“Breast Milk Baby” is a doll meant to encourage little girls to learn about breastfeeding babies. And it has sparked a furore, with critics claiming it over-sexualizes small girls.

The baby doll is marketed with a little bra with fake nipples in the form of flowers. The doll makes sucking noises, which allows the manufacturer to charge a lot more for the toy, but in my view it isn’t at all necessary. As any parent can tell you, imaginative children will enthusiastically provide any and all sound effects they deem necessary to play. We own a few baby dolls that emit various bodily noises, and the incessant sound effects (even the cute ones) can grate on parental nerves in a hurry. My guess is (based on the way these toys tend to be designed) that the flower-nipples have magnets in them that trigger the sound mechanism. The bra would be necessary for no other reason; it certainly isn’t to instruct little girls where breasts are located: if they haven’t noticed them on Mom, then Barbie, Bratz and TV characters will reveal all.

I’m a bit divided on the concept of this toy: the bra part seems a little creepy to me, but otherwise I see no harm. The folks insisting that the toy over-sexualizes little girls are a bit disingenuous. They want Breast Milk Baby to be incinerated, but for some reason the western market continues to tolerate (as one reader commented online) those “slutty hooker clubbing Bratz dolls”. Couldn’t have said it any better. Few voices were raised in righteous indignation when Bratz dolls hit the market. In tolerating them society is saying: “Learn to dress and act like spoiled, obnoxious fashionistas.” But, “Imitate Mommy and her baby? Disgusting!”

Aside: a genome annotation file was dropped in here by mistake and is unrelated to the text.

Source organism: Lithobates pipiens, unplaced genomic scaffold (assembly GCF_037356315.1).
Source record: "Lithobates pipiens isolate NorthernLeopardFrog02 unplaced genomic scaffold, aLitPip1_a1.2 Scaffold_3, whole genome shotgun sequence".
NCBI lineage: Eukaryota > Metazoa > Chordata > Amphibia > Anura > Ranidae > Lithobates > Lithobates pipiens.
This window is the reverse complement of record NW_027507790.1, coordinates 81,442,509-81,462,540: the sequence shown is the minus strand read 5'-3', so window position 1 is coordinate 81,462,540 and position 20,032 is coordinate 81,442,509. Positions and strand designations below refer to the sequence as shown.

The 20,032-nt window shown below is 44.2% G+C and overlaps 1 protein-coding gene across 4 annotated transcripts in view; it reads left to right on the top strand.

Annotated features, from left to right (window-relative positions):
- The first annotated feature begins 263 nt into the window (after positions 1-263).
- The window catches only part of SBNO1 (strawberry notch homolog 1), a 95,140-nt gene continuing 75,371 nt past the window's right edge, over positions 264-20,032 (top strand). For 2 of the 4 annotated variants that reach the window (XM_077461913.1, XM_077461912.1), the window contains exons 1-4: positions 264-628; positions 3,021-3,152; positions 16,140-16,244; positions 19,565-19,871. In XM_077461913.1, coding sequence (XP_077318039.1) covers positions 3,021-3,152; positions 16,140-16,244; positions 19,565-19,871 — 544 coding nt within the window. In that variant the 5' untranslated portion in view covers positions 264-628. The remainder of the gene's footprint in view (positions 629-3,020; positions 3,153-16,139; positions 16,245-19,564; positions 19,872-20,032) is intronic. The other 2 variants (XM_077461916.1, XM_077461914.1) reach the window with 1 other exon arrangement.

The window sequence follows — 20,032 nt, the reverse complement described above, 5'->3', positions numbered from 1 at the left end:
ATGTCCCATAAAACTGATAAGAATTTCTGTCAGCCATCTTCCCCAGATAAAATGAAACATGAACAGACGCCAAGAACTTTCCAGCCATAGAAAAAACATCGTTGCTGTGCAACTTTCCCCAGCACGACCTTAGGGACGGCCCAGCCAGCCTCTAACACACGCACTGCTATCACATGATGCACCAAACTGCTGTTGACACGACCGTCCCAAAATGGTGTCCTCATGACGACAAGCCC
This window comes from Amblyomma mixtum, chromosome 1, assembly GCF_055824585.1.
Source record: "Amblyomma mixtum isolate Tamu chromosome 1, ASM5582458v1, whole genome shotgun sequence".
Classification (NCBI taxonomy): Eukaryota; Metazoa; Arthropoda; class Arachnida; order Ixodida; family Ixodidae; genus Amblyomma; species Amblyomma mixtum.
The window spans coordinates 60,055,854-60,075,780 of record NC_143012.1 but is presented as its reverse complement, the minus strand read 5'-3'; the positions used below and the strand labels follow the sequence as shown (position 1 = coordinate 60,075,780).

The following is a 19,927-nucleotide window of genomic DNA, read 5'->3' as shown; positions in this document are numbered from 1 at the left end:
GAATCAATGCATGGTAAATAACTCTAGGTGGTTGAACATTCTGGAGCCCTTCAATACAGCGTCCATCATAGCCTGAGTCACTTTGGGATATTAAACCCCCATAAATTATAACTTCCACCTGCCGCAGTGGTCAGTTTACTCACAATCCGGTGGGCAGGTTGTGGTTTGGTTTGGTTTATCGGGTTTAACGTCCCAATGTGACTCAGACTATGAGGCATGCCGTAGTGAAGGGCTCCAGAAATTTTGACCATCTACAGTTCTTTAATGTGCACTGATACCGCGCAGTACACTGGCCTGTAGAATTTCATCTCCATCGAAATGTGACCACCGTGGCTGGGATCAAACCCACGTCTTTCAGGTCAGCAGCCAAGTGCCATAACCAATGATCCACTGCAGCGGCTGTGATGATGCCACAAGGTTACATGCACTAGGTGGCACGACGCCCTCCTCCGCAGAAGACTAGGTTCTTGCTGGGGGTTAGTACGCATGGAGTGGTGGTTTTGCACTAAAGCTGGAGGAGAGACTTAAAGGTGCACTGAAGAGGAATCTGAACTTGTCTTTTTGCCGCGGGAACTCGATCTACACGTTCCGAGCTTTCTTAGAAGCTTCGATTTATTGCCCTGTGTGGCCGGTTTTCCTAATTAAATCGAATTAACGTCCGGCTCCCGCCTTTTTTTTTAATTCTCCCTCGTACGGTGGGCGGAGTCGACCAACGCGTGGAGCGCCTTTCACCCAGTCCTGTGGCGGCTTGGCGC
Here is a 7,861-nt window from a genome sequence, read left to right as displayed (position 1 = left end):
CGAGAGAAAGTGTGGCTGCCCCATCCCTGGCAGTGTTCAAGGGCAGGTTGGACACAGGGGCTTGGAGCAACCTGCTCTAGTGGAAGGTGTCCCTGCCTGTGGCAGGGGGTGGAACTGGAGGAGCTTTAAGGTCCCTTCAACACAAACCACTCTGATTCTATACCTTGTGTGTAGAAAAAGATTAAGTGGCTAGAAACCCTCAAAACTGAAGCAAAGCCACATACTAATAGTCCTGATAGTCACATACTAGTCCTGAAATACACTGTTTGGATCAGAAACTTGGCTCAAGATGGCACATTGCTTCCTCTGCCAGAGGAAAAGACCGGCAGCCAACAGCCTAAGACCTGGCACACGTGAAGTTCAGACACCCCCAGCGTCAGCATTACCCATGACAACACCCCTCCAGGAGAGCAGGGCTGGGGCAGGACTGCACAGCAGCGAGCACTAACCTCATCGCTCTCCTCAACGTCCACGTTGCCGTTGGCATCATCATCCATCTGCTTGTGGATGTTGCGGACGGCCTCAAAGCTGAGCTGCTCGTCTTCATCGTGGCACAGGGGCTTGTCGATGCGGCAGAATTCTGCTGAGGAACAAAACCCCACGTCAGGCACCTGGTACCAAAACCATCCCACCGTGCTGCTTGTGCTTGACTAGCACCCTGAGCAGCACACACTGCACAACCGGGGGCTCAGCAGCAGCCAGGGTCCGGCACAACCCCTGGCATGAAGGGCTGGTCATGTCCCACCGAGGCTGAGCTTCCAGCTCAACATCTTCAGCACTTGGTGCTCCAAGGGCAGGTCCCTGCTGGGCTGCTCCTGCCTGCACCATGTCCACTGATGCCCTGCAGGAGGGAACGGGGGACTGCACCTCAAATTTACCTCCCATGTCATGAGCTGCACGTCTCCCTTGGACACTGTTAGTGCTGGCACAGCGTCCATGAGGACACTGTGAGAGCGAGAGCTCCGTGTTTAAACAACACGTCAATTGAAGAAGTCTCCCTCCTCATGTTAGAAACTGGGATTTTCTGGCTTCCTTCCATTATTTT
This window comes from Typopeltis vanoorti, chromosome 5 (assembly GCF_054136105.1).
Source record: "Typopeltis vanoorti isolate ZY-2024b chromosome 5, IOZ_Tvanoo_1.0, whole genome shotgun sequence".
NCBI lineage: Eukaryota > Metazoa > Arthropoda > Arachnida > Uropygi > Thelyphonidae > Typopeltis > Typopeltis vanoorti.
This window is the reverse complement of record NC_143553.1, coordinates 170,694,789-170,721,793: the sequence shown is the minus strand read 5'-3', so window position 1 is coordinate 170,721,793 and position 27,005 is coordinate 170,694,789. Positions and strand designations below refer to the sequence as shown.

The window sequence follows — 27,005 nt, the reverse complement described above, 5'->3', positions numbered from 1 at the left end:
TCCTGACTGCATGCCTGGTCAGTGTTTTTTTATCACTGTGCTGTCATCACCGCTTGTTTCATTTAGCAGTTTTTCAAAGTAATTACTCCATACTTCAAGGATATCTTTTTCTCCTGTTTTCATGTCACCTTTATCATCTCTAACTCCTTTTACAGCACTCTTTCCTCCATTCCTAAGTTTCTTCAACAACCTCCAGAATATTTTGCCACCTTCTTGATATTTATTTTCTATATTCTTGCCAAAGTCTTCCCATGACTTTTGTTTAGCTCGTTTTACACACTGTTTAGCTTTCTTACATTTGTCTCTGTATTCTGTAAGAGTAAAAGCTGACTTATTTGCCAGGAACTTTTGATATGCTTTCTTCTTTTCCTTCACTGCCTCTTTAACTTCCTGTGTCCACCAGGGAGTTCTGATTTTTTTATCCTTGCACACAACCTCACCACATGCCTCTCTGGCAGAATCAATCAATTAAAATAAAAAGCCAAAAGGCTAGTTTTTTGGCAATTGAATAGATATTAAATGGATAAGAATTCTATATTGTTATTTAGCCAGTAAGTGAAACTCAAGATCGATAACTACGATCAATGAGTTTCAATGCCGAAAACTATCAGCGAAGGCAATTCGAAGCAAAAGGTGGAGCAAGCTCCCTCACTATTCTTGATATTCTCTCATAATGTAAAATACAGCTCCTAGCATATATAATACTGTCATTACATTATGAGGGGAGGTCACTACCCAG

One TV commenter (see video), insisted that it’s all just “too much information”. Yeah, right. If you want to go after those who are peddling “too much information”, then scrap compulsory sex-ed (now gay-friendly to boot) in Kindergarten, and oh, maybe 95% of TV shows, fashions, and other popular culture marketed to children.

We want our children to mimic normal and healthy parenting behaviour, and breastfeeding is no exception. When our family was in (repeated) newborn baby mode, my 3- to 5-year-old daughters pretended to breastfeed their baby dolls. It was no big deal, and they didn’t need a special doll to do it. They have all emerged as fairly balanced individuals.

But then, they didn’t play with Barbies or Bratz dolls…

Mariette Ulrich is a homemaker and freelance writer. She lives in western Canada with her husband and six of their seven children. Mariette holds an Honours B.A. in English Literature...